J. Chang, J. Read, L. Banney
Introduction: Eosinophilic cellulitis, also known as Wells’ Syndrome, is characterised by recurrent pruritic to painful erythematous plaques with eosinophilic response in the dermis that resolves over days or weeks. The aetiology of this condition is unknown and it can present with variable clinical morphology, which can often delay diagnosis. Known precipitating factors include arthropod bites, infec- tion, malignancy, medications, or metals.
Case Presentation: A 66-year-old female presented with suspected cellulitis at the site of a spider bite to her right hand, and she subsequently developed indurated erythe- matous plaques to her left hand following midge ﬂy bites. Similar plaques developed on her proximal thighs without associated bites. Clinically the lesions were suspicious for urticarial vasculitis. Punch biopsy showed dermal oedema with inﬂammatory inﬁltrate composed of numerous eosi- nophils, neutrophils, and histiocytes in the superﬁcial and deep dermis. No ﬂame ﬁgures were seen. A diagnosis eosi- nophilic cellulitis secondary to arthropod bite was made, with associated Id reaction of skin distant to the bites.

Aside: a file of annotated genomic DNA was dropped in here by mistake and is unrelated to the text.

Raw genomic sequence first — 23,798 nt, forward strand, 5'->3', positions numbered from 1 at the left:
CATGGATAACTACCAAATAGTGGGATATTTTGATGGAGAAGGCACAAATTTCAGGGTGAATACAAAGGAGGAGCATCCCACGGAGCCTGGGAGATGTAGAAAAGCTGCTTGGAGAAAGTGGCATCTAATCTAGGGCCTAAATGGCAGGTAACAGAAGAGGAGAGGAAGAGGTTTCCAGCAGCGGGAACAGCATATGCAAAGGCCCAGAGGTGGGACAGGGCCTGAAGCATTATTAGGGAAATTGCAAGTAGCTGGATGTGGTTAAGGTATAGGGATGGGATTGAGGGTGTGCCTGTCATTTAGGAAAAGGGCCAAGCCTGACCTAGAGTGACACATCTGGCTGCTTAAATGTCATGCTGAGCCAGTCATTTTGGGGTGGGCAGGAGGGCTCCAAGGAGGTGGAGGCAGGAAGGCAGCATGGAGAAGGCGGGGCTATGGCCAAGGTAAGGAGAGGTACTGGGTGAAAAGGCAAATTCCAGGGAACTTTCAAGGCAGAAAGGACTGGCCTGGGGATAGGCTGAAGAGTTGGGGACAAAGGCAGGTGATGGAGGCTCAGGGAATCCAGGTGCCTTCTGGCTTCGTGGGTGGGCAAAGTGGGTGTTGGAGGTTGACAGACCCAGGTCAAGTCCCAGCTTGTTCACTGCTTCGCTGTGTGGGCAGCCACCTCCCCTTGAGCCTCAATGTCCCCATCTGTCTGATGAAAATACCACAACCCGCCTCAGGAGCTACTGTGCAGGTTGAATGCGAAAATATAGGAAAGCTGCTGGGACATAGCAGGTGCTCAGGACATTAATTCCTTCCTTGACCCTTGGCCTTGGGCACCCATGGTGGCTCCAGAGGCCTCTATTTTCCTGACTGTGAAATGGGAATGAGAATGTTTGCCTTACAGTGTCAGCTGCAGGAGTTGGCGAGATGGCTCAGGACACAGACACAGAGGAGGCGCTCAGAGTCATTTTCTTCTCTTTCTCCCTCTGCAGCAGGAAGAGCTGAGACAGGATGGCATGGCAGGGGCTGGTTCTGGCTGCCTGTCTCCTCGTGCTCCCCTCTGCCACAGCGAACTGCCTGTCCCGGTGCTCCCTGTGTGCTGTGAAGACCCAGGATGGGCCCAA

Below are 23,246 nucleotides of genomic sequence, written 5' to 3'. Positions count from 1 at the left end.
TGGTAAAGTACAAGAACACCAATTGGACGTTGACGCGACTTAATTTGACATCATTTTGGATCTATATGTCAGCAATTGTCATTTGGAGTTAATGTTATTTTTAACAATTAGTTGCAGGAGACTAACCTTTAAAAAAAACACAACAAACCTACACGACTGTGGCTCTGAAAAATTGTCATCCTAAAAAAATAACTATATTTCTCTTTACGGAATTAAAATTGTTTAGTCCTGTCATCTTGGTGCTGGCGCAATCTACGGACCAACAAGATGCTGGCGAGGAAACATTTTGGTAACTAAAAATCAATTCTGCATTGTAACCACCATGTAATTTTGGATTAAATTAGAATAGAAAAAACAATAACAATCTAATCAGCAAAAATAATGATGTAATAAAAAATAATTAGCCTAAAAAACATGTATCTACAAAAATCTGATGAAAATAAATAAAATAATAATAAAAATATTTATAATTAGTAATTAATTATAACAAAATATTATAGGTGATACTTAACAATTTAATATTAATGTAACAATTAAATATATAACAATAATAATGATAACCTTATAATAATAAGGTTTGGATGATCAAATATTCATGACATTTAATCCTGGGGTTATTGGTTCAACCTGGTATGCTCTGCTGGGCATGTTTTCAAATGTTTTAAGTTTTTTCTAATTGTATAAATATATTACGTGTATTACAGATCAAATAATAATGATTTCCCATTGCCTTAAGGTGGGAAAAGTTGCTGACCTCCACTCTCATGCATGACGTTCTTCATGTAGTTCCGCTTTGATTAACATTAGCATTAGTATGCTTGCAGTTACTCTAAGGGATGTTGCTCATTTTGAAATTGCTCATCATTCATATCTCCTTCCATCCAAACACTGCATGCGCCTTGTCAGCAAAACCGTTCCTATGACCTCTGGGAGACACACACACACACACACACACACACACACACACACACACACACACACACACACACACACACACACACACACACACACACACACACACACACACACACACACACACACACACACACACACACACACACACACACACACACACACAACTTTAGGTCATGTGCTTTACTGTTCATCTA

Discussion: This case is an example of the variable pre- sentation of eosinophilic cellulitis, and that a simple punch biopsy is an invaluable tool in achieving the correct diag- nosis. Another learning point this case provides is the his- tological differences between eosinophilic cellulitis, urticarial vasculitis, and arthropod bite reaction, which are outlined in this poster.